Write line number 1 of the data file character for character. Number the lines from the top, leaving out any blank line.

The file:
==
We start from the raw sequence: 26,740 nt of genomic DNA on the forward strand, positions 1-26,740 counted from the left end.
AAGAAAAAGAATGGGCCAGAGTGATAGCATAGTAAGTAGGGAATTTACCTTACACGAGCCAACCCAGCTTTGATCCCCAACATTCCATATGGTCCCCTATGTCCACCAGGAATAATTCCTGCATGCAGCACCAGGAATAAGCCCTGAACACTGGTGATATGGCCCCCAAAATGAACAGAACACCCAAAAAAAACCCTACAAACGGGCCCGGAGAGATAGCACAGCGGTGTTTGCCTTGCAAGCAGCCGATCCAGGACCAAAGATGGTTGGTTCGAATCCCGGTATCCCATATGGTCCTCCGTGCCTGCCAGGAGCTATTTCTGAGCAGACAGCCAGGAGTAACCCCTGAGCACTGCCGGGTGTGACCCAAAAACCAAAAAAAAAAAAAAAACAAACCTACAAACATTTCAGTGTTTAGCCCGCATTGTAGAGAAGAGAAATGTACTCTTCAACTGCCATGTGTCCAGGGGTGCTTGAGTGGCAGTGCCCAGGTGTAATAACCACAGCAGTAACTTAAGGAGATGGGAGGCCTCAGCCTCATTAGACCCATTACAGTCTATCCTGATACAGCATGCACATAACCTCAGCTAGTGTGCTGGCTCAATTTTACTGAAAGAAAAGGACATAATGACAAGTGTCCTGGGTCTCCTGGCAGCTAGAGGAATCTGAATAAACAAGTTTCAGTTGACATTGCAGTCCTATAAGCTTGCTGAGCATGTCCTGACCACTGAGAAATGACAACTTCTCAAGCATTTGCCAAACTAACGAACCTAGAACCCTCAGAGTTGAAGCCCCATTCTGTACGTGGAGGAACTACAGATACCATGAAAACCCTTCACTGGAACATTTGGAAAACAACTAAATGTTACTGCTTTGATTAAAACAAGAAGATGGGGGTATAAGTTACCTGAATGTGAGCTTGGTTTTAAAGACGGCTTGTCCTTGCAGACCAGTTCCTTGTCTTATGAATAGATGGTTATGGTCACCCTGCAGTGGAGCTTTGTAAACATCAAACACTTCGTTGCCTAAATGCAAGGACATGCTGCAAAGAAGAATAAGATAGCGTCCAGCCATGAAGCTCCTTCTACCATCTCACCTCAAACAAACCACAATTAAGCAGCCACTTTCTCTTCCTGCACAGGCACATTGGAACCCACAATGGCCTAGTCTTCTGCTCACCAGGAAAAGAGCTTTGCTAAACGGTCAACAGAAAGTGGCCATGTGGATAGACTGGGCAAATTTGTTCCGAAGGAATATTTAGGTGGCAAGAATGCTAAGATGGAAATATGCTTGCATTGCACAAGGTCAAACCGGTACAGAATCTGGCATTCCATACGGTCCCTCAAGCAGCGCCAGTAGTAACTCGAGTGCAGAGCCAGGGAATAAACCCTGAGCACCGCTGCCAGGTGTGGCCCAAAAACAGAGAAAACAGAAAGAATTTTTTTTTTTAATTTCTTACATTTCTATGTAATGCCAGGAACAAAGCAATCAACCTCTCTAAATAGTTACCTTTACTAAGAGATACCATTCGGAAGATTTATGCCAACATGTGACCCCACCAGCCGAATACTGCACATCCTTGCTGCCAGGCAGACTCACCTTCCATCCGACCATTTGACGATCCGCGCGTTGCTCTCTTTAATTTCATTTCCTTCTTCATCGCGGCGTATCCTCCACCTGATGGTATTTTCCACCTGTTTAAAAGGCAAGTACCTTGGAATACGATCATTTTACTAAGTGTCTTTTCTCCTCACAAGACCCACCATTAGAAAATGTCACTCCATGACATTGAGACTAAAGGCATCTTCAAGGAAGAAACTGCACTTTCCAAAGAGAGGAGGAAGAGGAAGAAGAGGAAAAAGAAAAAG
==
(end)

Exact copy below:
We start from the raw sequence: 26,740 nt of genomic DNA on the forward strand, positions 1-26,740 counted from the left end.